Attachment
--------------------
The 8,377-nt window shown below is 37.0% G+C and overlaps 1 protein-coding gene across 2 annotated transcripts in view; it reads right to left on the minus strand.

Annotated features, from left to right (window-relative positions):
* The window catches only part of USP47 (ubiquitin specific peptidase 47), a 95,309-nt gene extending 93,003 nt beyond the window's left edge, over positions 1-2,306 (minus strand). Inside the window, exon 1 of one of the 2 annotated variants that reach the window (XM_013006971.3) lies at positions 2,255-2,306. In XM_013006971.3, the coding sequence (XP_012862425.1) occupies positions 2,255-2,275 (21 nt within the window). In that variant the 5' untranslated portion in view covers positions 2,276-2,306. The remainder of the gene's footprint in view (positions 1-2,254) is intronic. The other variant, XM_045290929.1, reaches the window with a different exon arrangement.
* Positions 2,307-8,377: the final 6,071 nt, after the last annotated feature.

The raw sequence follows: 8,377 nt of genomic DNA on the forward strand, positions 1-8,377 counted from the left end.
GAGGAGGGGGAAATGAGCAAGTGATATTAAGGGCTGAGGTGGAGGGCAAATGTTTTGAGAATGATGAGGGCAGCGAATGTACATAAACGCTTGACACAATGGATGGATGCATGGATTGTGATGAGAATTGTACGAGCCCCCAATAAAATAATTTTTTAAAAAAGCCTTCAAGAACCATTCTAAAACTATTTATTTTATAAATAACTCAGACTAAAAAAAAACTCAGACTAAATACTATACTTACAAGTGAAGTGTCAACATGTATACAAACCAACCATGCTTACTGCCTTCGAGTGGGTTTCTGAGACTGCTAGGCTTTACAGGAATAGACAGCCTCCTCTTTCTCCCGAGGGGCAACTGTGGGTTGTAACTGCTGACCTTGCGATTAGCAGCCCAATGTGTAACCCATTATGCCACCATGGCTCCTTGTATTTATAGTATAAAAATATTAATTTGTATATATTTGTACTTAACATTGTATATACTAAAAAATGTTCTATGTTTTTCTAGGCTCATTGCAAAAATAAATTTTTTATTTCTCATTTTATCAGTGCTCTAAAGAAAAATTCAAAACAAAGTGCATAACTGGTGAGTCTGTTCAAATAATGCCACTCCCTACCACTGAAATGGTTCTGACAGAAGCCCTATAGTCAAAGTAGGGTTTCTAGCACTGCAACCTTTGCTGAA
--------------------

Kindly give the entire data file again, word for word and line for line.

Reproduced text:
The 8,377-nt window shown below is 37.0% G+C and overlaps 1 protein-coding gene across 2 annotated transcripts in view; it reads right to left on the minus strand.

Annotated features, from left to right (window-relative positions):
* The window catches only part of USP47 (ubiquitin specific peptidase 47), a 95,309-nt gene extending 93,003 nt beyond the window's left edge, over positions 1-2,306 (minus strand). Inside the window, exon 1 of one of the 2 annotated variants that reach the window (XM_013006971.3) lies at positions 2,255-2,306. In XM_013006971.3, the coding sequence (XP_012862425.1) occupies positions 2,255-2,275 (21 nt within the window). In that variant the 5' untranslated portion in view covers positions 2,276-2,306. The remainder of the gene's footprint in view (positions 1-2,254) is intronic. The other variant, XM_045290929.1, reaches the window with a different exon arrangement.
* Positions 2,307-8,377: the final 6,071 nt, after the last annotated feature.

The raw sequence follows: 8,377 nt of genomic DNA on the forward strand, positions 1-8,377 counted from the left end.
GAGGAGGGGGAAATGAGCAAGTGATATTAAGGGCTGAGGTGGAGGGCAAATGTTTTGAGAATGATGAGGGCAGCGAATGTACATAAACGCTTGACACAATGGATGGATGCATGGATTGTGATGAGAATTGTACGAGCCCCCAATAAAATAATTTTTTAAAAAAGCCTTCAAGAACCATTCTAAAACTATTTATTTTATAAATAACTCAGACTAAAAAAAAACTCAGACTAAATACTATACTTACAAGTGAAGTGTCAACATGTATACAAACCAACCATGCTTACTGCCTTCGAGTGGGTTTCTGAGACTGCTAGGCTTTACAGGAATAGACAGCCTCCTCTTTCTCCCGAGGGGCAACTGTGGGTTGTAACTGCTGACCTTGCGATTAGCAGCCCAATGTGTAACCCATTATGCCACCATGGCTCCTTGTATTTATAGTATAAAAATATTAATTTGTATATATTTGTACTTAACATTGTATATACTAAAAAATGTTCTATGTTTTTCTAGGCTCATTGCAAAAATAAATTTTTTATTTCTCATTTTATCAGTGCTCTAAAGAAAAATTCAAAACAAAGTGCATAACTGGTGAGTCTGTTCAAATAATGCCACTCCCTACCACTGAAATGGTTCTGACAGAAGCCCTATAGTCAAAGTAGGGTTTCTAGCACTGCAACCTTTGCTGAA